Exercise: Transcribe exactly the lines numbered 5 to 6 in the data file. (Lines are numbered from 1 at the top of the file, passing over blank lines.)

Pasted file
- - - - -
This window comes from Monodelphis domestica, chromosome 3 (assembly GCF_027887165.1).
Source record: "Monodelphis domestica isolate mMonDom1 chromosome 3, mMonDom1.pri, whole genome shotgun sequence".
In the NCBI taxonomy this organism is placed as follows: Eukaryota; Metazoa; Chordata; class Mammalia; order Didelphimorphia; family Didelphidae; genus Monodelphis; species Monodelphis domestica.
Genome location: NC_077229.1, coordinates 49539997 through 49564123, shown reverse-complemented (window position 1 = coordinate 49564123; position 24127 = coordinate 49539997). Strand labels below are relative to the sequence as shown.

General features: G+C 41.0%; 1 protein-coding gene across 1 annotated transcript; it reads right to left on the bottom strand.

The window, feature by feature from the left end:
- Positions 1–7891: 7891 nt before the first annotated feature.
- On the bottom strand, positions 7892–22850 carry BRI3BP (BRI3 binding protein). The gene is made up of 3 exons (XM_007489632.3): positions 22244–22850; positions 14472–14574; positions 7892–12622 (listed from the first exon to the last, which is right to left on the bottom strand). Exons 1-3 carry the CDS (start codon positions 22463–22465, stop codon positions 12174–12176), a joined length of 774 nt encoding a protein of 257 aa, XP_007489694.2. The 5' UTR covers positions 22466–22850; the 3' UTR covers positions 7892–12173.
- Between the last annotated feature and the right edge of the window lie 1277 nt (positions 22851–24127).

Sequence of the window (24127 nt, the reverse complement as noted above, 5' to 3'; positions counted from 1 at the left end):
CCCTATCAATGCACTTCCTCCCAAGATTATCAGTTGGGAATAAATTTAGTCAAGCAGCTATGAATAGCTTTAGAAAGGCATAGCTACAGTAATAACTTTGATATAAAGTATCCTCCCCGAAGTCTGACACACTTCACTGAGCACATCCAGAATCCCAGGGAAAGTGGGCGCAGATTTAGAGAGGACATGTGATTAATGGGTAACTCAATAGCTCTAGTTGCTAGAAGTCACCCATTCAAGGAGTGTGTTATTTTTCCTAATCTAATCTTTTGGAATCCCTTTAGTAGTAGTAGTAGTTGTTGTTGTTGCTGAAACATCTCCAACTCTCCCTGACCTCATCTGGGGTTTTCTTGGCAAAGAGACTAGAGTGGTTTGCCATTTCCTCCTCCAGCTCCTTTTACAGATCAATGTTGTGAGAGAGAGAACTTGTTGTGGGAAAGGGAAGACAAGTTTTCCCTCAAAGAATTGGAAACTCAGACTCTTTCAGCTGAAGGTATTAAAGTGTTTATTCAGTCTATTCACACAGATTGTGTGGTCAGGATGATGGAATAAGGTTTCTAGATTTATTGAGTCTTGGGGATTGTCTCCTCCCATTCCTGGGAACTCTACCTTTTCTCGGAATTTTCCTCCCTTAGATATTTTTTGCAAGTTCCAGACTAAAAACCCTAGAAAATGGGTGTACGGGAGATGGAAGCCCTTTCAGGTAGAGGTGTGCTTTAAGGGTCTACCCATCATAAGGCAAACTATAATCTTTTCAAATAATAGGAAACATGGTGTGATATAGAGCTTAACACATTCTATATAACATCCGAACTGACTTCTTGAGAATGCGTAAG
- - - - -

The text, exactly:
General features: G+C 41.0%; 1 protein-coding gene across 1 annotated transcript; it reads right to left on the bottom strand.

The window, feature by feature from the left end: